After the first auction for renewable energy sources in Croatia, for facilities with a capacity of less than 2 MW, the Ministry of Economy and Sustainable Development announced a new auction for large projects, primarily solar power plants and wind farms.
Minister Tomislav Ćorić noted that at the end of last year, Croatia launched a new scheme for renewables incentives, which was introduced by amendments to the Law on Renewable Energy Sources. The scheme envisages auctions for premiums and feed-in tariffs.
The conditions have changed, the minister said, adding everyone is aware the costs for the technologies are falling and that renewable energy projects are feasible with much lower prices.
The auction rules will prevent the possibility that just one or two projects get the entire quota of 400 MW
At the first auction for awarding premiums and feed-in tariffs, which ended last month, the quota was 88 MW, but incentives were approved for only 25.5 MW.
Ćorić has now announced an auction for 400 MW of renewable energy sources, primarily large solar power plants and wind farms. The auction rules will also allow projects that already have location permits to apply.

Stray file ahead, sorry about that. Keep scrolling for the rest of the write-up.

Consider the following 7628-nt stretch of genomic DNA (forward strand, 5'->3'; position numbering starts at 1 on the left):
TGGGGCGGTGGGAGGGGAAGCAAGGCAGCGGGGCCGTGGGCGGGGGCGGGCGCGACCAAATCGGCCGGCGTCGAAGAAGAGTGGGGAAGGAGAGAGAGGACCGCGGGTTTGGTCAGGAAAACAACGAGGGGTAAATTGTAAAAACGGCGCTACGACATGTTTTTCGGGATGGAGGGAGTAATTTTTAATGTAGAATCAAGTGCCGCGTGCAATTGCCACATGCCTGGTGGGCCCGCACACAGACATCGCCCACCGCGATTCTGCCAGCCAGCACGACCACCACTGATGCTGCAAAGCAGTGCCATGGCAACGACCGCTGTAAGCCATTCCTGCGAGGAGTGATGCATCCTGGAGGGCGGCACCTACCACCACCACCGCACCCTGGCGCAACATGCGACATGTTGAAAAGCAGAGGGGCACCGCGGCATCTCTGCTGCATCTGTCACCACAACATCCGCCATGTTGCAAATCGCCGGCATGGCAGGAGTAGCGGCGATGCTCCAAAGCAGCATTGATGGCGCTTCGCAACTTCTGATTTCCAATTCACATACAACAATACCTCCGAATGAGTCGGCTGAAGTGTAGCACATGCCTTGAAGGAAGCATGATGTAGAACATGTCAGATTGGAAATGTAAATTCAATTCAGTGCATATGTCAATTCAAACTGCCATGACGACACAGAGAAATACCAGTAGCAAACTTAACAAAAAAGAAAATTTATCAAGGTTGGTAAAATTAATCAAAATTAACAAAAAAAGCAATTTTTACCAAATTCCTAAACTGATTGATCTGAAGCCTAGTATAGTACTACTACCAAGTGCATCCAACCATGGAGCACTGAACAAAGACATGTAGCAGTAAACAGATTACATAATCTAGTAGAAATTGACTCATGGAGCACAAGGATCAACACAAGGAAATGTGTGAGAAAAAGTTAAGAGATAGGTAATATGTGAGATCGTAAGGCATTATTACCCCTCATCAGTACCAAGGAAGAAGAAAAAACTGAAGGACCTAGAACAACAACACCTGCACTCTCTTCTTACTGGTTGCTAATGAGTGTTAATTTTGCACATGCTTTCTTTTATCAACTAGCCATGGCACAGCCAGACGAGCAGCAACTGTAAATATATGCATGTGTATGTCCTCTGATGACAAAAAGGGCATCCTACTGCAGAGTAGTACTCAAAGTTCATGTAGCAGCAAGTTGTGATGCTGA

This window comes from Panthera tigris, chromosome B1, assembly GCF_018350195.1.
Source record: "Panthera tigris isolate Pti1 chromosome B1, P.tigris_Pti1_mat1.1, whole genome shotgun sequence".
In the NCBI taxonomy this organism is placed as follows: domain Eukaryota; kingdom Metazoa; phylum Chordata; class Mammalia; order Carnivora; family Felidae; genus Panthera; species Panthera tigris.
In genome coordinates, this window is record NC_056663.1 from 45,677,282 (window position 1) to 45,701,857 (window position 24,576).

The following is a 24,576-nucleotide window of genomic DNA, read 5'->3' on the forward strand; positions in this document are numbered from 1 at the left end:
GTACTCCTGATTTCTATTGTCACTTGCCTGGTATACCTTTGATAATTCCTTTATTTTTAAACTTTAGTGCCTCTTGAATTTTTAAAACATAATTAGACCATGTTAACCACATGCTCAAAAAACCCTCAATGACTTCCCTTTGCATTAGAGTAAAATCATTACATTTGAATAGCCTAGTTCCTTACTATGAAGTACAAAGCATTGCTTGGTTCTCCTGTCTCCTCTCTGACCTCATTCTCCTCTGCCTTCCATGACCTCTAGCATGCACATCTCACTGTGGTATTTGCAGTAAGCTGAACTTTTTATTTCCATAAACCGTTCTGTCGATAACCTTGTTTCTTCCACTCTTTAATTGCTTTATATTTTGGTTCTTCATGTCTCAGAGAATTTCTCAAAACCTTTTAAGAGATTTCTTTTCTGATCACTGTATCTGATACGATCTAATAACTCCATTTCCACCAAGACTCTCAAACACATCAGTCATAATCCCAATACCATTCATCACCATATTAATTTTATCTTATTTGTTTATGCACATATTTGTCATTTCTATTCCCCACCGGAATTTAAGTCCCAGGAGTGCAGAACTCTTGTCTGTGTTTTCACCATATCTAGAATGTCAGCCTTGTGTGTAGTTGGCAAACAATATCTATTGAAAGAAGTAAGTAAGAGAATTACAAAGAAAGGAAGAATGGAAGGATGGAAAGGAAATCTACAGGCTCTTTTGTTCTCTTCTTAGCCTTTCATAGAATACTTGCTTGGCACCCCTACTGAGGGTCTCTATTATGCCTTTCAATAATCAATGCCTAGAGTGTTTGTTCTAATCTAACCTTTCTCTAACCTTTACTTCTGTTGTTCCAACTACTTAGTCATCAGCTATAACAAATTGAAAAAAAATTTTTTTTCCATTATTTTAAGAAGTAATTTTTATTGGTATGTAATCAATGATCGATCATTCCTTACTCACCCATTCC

The auction will be set up in a way that will prevent the possibility that just one or two projects win the entire capacity, Ćorić asserted at the press briefing, the ministry said.
Croatia’s energy policy has undergone a significant transformation
Ćorić stressed the energy policies of both Croatia and the European Union have undergone a significant transformation in recent years.
With the adoption of the Energy Development Strategy of the Republic of Croatia until 2030, and the national energy and climate plan (NECP), Croatia has made a significant step forward compared to the previous period, he said.
The Krk LNG terminal will significantly change the position of Croatia
Ćorić highlighted the installation of the liquefied natural gas (LNG) terminal on the island of Krk as one of the most important energy and infrastructure facilities in Croatia in the last 30 years.
Croatia believes the project will significantly change the position of the country in the context of EU’s energy policy, Ćorić said.